GOP presidential contender and Florida’s Governor, Ron DeSantis, criticized those emphasizing the link between climate change and Hurricane Idalia.
During a press briefing, DeSantis referred to the 1896 storm with wind speeds reportedly reaching 125 mph and the devastating Labor Day hurricane in 1935. He highlighted that destructive hurricanes aren’t a new phenomenon. “The idea that hurricanes are a recent occurrence is incorrect. We must refrain from politicizing weather and natural calamities,” he stated.
He mentioned historical periods like the late 1940s and 1950s when Florida experienced frequent hurricanes. “People should consider the broader context,” he advised. “But to assume that adopting progressive national policies will prevent hurricanes is misleading. Some exploit varying weather events to further their objectives, capitalizing on the misfortunes of others. This approach is unethical, and we won’t endorse it in Florida.”
When President Biden visited Florida after the hurricane, DeSantis chose not to meet him. Hurricane Idalia, a Category 3 storm, landed on Wednesday in Florida’s less-populated Big Bend region, causing extensive flood damage. It then proceeded north, affecting Georgia and the Carolinas.
In Yankeetown, Florida, during the same press event, a journalist questioned DeSantis’ confidence in the federal government’s assistance, considering past incidents in Hawaii and East Palestine, Ohio. DeSantis responded, “Florida is always prepared. Our primary role for the federal government is to activate programs established by Congress over the years. This Congressional help mostly involves reimbursement for cleanup and providing individual aid. We expect the process to be smooth. Nonetheless, the real groundwork is managed by our local entities and the state of Florida. Disaster relief should always start at the local level.”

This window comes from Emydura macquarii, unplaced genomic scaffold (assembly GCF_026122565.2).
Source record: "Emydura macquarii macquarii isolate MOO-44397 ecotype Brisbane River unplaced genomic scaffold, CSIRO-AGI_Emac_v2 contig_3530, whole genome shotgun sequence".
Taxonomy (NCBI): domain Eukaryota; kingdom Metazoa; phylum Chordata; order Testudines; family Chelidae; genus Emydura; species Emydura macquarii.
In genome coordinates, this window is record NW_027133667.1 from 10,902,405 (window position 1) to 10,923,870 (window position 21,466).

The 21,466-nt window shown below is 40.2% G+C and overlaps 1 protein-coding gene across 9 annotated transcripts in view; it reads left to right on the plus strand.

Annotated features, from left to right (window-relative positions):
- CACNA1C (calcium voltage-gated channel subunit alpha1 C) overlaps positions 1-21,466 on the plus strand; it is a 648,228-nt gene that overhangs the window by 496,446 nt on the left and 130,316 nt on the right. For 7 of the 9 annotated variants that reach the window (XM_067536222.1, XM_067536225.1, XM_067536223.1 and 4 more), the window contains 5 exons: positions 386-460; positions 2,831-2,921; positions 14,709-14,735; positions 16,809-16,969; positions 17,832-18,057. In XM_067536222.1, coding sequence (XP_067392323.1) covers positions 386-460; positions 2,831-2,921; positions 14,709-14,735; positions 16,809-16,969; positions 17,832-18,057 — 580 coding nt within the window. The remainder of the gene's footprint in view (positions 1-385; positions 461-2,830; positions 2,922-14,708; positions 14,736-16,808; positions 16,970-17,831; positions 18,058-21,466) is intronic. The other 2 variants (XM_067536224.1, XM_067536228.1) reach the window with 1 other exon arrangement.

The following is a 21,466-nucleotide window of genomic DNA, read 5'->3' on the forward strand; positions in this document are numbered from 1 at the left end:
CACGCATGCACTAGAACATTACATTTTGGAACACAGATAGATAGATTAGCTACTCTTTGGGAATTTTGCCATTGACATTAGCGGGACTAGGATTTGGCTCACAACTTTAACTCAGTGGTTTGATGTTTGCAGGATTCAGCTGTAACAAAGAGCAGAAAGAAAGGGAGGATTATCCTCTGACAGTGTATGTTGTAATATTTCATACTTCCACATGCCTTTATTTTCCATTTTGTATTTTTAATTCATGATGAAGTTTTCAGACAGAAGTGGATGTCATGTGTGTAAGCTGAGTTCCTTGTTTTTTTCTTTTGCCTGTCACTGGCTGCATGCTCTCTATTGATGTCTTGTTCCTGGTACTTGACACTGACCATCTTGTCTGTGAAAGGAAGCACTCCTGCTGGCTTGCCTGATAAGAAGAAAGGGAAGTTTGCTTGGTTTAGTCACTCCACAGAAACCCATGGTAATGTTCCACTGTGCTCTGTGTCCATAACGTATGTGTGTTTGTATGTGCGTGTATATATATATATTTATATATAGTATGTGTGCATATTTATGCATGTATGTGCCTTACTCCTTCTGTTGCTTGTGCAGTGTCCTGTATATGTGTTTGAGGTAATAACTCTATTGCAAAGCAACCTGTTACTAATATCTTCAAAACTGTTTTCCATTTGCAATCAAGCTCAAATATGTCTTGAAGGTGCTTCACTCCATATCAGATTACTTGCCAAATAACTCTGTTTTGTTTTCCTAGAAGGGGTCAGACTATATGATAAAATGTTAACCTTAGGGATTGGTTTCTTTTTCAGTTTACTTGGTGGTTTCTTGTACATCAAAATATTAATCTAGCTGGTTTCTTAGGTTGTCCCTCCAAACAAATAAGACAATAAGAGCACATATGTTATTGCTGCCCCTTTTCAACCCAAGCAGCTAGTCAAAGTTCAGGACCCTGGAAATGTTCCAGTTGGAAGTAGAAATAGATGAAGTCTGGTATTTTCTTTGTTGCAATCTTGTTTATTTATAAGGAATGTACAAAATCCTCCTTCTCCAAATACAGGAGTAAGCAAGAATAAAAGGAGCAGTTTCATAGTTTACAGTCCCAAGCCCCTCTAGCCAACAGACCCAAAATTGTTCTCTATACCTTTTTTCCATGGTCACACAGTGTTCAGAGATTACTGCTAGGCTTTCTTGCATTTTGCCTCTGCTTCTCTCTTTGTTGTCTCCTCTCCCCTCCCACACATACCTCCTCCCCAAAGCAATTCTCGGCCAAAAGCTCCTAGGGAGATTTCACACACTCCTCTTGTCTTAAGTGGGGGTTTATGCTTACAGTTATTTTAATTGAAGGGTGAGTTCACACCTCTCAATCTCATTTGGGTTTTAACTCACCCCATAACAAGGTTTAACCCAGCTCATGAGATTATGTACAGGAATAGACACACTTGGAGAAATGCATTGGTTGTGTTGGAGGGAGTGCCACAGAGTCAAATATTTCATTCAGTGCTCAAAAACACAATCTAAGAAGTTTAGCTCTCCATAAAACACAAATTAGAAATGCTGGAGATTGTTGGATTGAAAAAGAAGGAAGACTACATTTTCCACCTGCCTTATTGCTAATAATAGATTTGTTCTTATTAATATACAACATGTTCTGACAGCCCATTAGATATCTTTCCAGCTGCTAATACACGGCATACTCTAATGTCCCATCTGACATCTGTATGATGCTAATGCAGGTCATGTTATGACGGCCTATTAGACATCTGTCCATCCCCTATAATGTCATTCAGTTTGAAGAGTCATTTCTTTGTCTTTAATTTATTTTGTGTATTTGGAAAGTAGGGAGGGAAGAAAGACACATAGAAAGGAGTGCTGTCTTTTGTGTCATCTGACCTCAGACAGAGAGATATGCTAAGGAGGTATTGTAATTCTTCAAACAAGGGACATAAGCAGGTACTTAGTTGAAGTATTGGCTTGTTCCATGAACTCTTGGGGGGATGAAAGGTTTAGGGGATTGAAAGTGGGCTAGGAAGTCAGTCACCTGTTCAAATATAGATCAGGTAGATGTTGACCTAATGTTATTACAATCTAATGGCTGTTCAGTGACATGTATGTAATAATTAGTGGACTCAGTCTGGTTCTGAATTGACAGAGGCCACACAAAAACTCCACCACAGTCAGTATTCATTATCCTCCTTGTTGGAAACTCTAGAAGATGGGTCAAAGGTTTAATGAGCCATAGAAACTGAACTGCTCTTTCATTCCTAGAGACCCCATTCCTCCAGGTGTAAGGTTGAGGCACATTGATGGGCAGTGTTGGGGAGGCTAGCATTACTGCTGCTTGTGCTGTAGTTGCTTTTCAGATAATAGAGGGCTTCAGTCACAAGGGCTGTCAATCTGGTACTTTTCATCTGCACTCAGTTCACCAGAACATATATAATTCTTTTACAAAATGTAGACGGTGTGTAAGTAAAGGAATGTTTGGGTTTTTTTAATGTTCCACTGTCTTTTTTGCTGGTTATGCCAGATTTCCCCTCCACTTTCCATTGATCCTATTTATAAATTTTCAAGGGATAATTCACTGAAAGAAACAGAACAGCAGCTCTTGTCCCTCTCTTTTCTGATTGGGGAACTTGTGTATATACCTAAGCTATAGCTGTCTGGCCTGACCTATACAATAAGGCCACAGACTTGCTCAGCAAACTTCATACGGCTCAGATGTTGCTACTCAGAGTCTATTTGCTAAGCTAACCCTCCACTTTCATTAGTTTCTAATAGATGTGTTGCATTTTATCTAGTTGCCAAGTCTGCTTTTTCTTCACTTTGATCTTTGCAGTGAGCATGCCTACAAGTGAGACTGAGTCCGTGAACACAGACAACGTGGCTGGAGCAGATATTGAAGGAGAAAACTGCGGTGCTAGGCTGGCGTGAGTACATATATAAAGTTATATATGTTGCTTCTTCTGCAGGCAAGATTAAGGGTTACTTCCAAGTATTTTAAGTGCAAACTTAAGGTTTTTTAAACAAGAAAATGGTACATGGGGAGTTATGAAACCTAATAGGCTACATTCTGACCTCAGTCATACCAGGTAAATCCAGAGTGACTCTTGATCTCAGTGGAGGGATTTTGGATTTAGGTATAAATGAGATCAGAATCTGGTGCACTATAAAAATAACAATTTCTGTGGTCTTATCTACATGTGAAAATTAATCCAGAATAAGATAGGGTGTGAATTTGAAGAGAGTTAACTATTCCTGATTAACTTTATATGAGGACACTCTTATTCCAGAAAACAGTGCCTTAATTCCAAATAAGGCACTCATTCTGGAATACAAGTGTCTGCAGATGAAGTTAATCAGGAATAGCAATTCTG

Referring to the cooperation between state and local officials as vital to hurricane response, the governor acknowledged a single storm-related traffic death in Alachua County. “While federal funds and resources are essential, and as the governor, I’ll access whatever’s necessary, our reliance isn’t on the federal government for the day-to-day operations.”
Meanwhile, President Biden has been criticized for handling the Maui fires that destroyed the tourist hotspot, Lahaina, last month. As per state authorities, 385 individuals remained unaccounted for from the fire as of Friday.
Governor DeSantis highlighted that most Floridians took the storm warnings seriously and evacuated, resulting in no reported coastal deaths.